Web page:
For the past 30 years, my parents and some of us children, have lived in Bergen County, NJ. We moved here from Chicago into an area of small towns, woods, farms, and historic homes.
Some of the charm that once existed here has been replaced by the sweep of corporate headquarters or in the robotic commercialism of strip malls. But there is still an old fashioned human feeling in the day-to-day interactions.
I have come back here from Los Angeles, almost yearly, and now the reasons that I return have to do with medical emergencies. The latest has been my mother breaking her hip. My father is disabled, so I flew in to oversee his care. And most heartbreaking to me, to put their house up for sale and move them to the “safer” confines of the badly named “Golden State”.
I wish that Northern New Jersey were not so lovely. I drive my father to physical therapy past vast green lawns and little towns with flag draped streets. I pass the barn where he once sat in art class; I stop at the Ridgewood Library to return a book; I take him for a walk in the park. We cut through country lanes and those suburban roads where one still may see the occasional horse and where vast forests of maple and birchwood keep homes cool even when the humidity is 80%.
Once upon a time this region was my promise of a glorious future. I would live in Manhattan, and when it got too stressful, I could come back to Woodcliff Lake and my parents would barbecue on the back deck, surrounded by hundreds of trees…never planted but spontaneously growing and enveloping the house. Down there, along the property line, an old stone wall stood as a border.
I guess I am one of those who went West, more out of escape than adventure, and landed in Los Angeles as one lands in a prison. I tried to convince myself that the friends who never showed up for lunch and the hours I sat on the 405, were somehow just small inconveniences and not evidence of a larger pathology, a geographical cancer that grows and grows each year and devours more of America and the world and calls itself…Hollywood.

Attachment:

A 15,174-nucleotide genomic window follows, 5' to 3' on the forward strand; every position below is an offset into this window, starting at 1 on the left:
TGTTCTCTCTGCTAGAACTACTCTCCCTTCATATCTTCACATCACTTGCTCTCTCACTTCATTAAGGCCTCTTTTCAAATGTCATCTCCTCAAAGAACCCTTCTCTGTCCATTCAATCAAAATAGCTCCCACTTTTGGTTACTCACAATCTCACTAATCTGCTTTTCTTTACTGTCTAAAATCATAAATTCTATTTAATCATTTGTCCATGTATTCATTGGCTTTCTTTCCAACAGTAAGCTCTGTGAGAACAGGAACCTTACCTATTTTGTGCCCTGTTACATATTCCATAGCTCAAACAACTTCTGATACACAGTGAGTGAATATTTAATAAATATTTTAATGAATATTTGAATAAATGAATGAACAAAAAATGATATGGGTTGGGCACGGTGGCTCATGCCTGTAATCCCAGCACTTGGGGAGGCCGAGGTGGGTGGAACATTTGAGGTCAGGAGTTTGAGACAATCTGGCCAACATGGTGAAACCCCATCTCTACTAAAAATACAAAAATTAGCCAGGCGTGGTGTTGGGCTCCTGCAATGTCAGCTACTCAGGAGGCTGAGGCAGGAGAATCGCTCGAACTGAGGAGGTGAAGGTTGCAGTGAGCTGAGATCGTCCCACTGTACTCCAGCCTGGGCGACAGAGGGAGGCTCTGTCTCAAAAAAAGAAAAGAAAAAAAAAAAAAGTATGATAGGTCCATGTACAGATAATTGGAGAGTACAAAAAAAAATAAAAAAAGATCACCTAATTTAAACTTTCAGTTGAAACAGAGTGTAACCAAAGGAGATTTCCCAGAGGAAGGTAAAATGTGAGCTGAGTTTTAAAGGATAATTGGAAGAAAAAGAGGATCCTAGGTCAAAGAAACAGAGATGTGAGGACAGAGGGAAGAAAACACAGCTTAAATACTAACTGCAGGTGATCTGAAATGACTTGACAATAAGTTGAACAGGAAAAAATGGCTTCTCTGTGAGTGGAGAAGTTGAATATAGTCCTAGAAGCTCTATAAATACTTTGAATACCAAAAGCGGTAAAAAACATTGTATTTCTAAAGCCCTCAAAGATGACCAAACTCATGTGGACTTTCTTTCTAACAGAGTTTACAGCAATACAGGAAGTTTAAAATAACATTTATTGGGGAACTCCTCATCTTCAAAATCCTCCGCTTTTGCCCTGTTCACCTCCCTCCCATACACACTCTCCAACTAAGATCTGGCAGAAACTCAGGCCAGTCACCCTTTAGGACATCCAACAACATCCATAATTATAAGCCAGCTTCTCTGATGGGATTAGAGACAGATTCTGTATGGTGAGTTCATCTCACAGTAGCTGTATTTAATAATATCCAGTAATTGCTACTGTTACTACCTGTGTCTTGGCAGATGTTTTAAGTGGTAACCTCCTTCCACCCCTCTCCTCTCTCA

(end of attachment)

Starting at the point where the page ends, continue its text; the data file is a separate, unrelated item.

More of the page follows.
Here in the waning days of the New Jersey chapter, the neighbors are still here to wave hello; the local handyman is working on three different houses on this street; and someone at the Town Hall owes my mother $100 as reimbursement for joining another town’s library since this one is too small to have its own.
Was I spoiled? Yes, I think I have been. I haven’t yet bought into Charles Phoenix and his paens to the junk and kitsch of the Southland. I still admire the stone houses of the Dutch settlers, and think it looks nice when men in gray flannel suits board a train to go work in the city. I love a thunderstorm and look forward to waking up everyday in New Jersey and knowing that the weather is unknowable. I don’t need sun everyday.
But mostly what I need now is what’s gone. I dream of a restoration of a lost time, but each day this summer is one step closer to the end of the best years of our lives.</p